About the Clear Separation of Functions and Responsibilities – Sunday, 30.5.2010
The Mirror, Vol. 14, No. 666
According to the Preamble of the Constitution, the Kingdom of Cambodia is a multi-party liberal democracy. That different people make different observations and have different information and different opinions is natural – that these can also be expressed and discussed openly is legal under such a constitution, unless there is any criminal intent involved.
When putting the pieces for the Mirror together day by day, we encounter often confrontative news items which could be resolved easily by an open, mutual, clarifying consultation about facts and structural arrangements, which might overcome personal positions and feelings.
During the past week, we carried a report about a tragic event in India: “160 People Were Killed in a Plane Crash in India.” But this is not just a tragedy – it is necessary to investigate what led to this problem, in order to avoid similar events to happen in future. Naturally, questions about safety procedures have to be clarified – and there were some press reports claiming that the accident was the result of a soft handling of air safety regulations. When this discussion started, the management of Air India claimed to make a thorough investigation by themselves – and prohibited its employees to discuss related questions with the press. This resulted in further protests: “The striking employees were upset over the management’s gag order prohibiting some of its leaders to speak out in public on the Mangalore crash.”
In the meantime, the Indian government has set up a Court of Inquiry headed by a former high court judge, and a Civil Aviation Safety Advisory Council with persons with a background in aviation, and experts in engineering and operations. They will conduct the inquiry, not Air India. And the strike was called off.
Does this mean that the Indian government does not trust the management of Air India? Maybe or maybe not – the fundamentally important point is that Operations and Safety are to be handled by two separate, independent bodies, which have to cooperate mutually.
Some months ago, I had an experience in Malaysia where this separation obviously works. – We were about 250 passengers, waiting to board a long distance night flight. But instead of calling us to board the plane, we were told that the flight is canceled, buses would transport us to different hotels and collect us again in the morning. So it happened – connections lost and schedules not met. The explanation: When the plane was prepared for departure, the air safety controller discovered that the pilot had landed only 11 hours ago – but no pilot is allowed to fly again, if not 12 hours passed between two flights. Malaysia Airlines had to accept this ruling from the air safety institution, though it meant a disruption of many schedules and a considerable economic loss. The airline had assigned the pilot – “just one hour too short should be OK” – but the independent safety supervisor rejected this.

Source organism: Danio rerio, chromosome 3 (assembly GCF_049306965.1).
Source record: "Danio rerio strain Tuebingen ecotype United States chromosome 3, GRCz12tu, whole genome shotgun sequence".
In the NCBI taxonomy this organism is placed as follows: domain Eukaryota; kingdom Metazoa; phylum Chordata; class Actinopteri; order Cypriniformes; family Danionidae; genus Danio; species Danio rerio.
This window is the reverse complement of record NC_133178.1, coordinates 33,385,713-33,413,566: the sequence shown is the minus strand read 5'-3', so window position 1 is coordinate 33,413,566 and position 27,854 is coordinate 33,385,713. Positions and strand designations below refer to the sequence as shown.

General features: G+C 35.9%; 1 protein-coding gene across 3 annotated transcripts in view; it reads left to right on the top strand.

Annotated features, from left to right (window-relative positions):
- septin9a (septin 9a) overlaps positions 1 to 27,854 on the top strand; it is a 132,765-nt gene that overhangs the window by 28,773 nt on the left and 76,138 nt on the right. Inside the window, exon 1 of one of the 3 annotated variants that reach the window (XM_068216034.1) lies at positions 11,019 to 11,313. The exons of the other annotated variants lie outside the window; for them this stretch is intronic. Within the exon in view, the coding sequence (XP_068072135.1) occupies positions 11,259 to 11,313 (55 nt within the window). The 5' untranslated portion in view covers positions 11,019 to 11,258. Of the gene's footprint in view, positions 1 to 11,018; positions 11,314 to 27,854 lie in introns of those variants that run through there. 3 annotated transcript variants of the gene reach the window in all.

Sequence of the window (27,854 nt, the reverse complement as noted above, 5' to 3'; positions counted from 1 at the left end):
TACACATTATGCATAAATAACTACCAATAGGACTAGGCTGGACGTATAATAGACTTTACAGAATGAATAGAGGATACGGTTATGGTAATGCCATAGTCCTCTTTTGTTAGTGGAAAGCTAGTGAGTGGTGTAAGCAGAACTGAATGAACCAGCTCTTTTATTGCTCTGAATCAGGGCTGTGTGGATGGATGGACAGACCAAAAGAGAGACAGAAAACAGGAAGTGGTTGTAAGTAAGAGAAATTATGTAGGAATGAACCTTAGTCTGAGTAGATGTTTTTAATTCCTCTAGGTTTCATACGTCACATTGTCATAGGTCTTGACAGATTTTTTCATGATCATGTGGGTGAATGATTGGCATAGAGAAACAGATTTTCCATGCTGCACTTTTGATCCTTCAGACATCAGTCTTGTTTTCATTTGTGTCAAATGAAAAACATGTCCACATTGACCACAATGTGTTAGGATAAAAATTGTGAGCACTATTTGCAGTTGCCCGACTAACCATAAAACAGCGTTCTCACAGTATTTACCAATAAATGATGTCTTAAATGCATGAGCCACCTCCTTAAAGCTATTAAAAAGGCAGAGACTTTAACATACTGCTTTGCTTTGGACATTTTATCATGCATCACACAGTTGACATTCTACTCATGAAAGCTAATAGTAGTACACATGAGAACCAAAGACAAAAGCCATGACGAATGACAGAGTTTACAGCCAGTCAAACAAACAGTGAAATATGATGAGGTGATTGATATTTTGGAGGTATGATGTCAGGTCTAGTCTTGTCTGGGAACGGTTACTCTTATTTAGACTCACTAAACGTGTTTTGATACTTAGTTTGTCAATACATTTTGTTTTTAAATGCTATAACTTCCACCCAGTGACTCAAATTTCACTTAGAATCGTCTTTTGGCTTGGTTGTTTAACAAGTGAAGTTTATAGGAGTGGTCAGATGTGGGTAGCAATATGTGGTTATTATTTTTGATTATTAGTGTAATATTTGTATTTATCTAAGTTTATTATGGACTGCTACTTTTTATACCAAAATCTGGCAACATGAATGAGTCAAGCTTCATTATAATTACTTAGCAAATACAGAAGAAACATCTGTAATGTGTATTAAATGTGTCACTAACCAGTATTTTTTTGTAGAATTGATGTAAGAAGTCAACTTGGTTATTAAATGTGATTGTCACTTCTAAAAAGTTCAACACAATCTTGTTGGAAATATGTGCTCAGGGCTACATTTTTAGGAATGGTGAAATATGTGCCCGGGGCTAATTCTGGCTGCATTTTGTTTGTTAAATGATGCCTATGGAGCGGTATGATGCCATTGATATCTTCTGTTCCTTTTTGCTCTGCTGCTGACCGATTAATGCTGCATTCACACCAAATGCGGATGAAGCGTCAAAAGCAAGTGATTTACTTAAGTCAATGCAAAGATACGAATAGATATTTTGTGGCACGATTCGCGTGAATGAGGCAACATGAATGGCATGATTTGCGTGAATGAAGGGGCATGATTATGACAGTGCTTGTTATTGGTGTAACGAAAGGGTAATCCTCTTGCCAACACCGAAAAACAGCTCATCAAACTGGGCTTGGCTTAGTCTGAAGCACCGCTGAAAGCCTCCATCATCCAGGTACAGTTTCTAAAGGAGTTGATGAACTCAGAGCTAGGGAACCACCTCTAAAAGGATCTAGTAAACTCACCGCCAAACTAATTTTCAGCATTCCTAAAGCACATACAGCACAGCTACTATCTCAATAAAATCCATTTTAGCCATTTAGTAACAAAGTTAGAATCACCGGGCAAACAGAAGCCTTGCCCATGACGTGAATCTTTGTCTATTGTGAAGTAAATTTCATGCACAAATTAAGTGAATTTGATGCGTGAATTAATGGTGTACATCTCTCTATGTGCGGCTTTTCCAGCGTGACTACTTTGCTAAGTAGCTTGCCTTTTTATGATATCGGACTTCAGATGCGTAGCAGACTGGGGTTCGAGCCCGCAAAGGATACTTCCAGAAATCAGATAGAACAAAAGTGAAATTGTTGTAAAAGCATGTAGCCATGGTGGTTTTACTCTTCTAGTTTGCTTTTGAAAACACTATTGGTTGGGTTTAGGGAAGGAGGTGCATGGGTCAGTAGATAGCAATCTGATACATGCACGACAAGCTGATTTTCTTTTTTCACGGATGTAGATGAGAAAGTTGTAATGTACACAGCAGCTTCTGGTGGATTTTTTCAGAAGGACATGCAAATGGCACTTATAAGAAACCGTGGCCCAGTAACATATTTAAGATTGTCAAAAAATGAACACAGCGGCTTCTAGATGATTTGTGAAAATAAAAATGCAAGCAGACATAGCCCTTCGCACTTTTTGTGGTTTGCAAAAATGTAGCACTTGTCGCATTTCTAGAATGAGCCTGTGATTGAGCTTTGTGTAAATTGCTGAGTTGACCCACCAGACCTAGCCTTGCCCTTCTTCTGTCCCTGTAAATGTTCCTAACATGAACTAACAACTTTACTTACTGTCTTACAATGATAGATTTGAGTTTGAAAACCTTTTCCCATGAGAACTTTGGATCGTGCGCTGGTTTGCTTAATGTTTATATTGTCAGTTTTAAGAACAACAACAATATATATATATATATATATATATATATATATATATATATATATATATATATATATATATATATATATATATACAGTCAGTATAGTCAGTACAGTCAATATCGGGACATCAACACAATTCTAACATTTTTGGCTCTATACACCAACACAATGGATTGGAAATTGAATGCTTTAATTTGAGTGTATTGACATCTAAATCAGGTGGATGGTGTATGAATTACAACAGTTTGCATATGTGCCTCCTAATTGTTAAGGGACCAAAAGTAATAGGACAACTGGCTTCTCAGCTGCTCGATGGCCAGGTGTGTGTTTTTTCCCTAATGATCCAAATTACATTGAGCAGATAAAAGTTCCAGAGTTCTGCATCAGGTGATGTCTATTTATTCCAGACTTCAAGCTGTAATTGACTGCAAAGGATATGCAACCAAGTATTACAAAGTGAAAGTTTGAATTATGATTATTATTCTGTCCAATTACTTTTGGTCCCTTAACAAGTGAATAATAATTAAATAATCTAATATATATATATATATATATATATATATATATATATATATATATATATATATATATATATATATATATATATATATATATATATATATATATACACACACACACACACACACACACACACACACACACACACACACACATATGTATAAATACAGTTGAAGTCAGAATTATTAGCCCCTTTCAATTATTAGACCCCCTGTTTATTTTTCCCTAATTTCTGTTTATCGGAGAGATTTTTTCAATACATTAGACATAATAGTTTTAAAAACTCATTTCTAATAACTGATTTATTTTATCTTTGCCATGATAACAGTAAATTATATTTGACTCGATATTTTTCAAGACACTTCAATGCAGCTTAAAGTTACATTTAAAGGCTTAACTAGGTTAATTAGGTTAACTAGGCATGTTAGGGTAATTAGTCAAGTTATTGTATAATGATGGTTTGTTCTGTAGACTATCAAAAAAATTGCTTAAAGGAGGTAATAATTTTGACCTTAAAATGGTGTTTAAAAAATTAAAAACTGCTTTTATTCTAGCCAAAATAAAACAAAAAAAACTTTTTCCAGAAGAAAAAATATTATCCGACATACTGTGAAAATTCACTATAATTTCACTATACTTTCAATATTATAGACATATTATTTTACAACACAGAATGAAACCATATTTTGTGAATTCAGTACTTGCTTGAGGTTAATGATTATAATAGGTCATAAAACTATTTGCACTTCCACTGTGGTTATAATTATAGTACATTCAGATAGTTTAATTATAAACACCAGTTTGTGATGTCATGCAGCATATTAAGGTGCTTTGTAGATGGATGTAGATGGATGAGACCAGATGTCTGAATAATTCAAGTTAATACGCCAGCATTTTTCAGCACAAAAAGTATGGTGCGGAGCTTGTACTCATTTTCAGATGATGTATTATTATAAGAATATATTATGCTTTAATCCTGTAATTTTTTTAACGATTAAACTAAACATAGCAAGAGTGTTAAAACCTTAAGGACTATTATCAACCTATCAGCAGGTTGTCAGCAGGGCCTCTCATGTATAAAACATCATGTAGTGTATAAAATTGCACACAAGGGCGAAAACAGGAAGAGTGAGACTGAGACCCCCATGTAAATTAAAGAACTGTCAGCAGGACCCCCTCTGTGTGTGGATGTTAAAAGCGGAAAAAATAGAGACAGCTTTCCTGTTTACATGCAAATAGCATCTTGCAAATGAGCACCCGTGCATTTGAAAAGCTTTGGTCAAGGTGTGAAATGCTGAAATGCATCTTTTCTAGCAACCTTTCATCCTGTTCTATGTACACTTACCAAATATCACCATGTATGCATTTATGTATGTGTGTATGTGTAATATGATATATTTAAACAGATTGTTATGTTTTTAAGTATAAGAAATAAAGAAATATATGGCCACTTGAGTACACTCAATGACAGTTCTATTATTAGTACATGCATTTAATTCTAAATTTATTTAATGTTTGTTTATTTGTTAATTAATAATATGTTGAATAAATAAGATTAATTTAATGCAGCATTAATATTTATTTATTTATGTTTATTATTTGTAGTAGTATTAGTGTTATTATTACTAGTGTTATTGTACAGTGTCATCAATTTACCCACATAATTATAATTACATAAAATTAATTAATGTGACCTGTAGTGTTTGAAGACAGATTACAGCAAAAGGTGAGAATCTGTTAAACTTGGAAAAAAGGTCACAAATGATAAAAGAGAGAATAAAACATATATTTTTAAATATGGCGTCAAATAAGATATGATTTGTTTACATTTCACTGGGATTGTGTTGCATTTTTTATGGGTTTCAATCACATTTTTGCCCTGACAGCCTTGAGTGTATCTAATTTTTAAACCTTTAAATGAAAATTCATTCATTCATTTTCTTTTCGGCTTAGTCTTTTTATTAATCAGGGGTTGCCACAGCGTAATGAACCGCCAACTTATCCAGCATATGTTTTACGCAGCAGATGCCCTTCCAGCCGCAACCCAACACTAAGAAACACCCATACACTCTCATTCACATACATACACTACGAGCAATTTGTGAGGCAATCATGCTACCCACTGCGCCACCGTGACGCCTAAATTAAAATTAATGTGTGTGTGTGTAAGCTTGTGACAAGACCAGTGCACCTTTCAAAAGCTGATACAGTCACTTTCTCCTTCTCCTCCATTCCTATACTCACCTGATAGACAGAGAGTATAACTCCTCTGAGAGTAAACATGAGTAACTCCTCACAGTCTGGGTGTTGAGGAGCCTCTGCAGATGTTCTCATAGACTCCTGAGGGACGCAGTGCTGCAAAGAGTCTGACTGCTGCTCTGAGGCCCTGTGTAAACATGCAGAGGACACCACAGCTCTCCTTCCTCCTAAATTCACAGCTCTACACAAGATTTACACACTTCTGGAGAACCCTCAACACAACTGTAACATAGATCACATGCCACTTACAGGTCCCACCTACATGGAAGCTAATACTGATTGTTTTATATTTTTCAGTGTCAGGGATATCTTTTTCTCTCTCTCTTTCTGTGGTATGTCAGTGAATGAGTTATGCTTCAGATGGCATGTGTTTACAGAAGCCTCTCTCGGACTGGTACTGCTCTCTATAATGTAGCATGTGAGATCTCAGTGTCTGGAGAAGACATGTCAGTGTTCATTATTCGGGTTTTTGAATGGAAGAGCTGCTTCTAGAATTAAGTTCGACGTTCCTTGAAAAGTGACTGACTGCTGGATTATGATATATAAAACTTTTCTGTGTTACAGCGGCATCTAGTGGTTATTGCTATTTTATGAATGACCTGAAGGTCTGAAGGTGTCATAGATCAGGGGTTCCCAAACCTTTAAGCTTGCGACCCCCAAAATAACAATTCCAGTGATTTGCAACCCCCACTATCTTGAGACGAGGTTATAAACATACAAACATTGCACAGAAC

Not good personal relations of different actors, and group or institutional loyalties assure smooth an safe procedures, but clearly defined, different institutions – which all have to refer to objectively defined rules. And these rules have to be kept and followed.
When Mr. Om Yentieng was recently appointed as head of the newly created Anti-Corruption Unit, it was reported that some persons from the opposition parties raised critical questions about him – this is a case where different people may have different opinions. But we did not see any critical questions raised against the fact the head of the Anti-Corruption Unit is also automatically a member of the Anti-Corruption Council, the body that is supervising the Anti-Corruption Unit. This is an objectively serious problem, whoever the person is. Everybody has to act responsibly in public offices – but this does not mean to be just responsible to oneself. Responsibility implies that one has to answer what is right and what is wrong to another institution. Where this is not structurally institutionalized, there is the danger that a conflict of interest may lead to wrong results.
Malaysian Airlines had the well founded interest not to disrupt its intercontinental schedule, and not to organize and pay for 250 hotel guests. But the air safety agency hand a different, also well founded interest: that the strict working schedules of pilots have to be kept.
When the US Securities and Exchange Commission [“The mission of the U.S. Securities and Exchange Commission is to protect investors, maintain fair, orderly, and efficient markets, and facilitate capital formation”] started to investigate the Australian mining company BHP Billiton, and links to the US$2.5 million which had been paid as tea money to “Cambodia,” this naturally triggered a public interest where and under whose authorities and according to which rules this money was used. Then an amount of US$20 million from the French oil company Total was added to the surprises, and additional millions from an Indonesian company.